In an age of digital technology and cyberspace, we’re so heavily invested in electronics and devices that we rarely even notice what a huge part of our daily lives they’ve become. As with most things that we consume, there’s bound to be waste; and at the rate we’re consuming technology and hardware – with something newer and better popping up every other week – e-waste has become something we need to seriously take note of.
With a vision to promote sustainable practice within the tech industry, as well as to champion a new culture in the region that carves a healthy cycle of electronic consumerism, myhalo was launched and has since embarked on their quest to achieve zero e-waste.
Considered a first of its type in the world, myhalo promotes learning and changing the way we view our mobile device lifespans, highlighting a circular economy and the impacts of e-waste on the environment through both a physical and online space.
An innovative tech wizard in his own right, we find out more about the impacts of e-waste and myhalo’s mission from Founder Mr Tan Ching Hwee.
Even with our extremely heavy reliance on electronics and digital technology, many people still do not realise or understand the extent of e-waste on our environment.
In 2022, WEEEforum estimates that out of the 16 billion mobile phones possessed worldwide, 5.3 billion will become Waste, and only a small fraction are properly disposed of – even less are then put back into the circular economy.
There are many precious metals, such as gold, silver, and copper, that can be extracted from phones. If they are not properly disposed of, it will result in heavy pollution of our environment. For example, burying these devices will cause heavy metals to seep into our underground water, yet incinerating them will release poisonous gases into our environment.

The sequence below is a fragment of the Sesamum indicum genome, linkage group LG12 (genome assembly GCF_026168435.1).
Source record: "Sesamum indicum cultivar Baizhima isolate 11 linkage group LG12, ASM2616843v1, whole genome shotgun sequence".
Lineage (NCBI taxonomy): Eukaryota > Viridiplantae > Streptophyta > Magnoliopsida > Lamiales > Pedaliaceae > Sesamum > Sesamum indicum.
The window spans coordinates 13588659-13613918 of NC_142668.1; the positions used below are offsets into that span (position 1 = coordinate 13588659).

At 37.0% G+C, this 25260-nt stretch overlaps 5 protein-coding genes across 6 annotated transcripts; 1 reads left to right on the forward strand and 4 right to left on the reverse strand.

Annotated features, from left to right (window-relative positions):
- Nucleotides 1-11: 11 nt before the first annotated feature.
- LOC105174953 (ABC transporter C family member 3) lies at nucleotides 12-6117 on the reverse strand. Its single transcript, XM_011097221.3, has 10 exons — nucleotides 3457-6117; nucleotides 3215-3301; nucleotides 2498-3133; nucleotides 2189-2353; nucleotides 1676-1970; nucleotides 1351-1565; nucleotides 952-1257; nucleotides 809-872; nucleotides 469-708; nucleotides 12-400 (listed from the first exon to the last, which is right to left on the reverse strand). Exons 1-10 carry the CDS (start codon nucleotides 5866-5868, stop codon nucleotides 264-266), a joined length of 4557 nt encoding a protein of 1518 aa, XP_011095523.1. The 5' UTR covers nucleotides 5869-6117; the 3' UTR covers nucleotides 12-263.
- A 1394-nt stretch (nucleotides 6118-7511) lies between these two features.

We always picture “waste” differently, so how exactly can we do our part to minimise e-waste?
It’s not actually about finding a place to dispose of e-waste as there are e-waste disposal bins at convenient and strategic locations around the island. I think the main problem lies in the fact that there are no established processes or services on the market to properly determine whether devices are e-waste. Thus, to most consumers, without the resources to determine whether a device is e-waste, the most typical decision would be to hoard it at home. This is especially so when the estate of these devices are relatively small.
At myhalo, we are encouraging consumers to join our community so that we can better share best practices to “decommission” their devices. At the same time, we also provide them with avenues to participate in a circular economy by upcycling or donating their devices with us, rescuing and extending the useful lifespan of their devices through proper maintenance or minor repairs, and buying an in-circulation or pre-circulation device from us when they need to use it and trade it back in once the need ceases.
How far-reaching is the impact of e-waste on our future?
Global e-waste generation is projected to increase 30% from 59.4 metric tons in 2022 to 74.7 metric tons in 2030.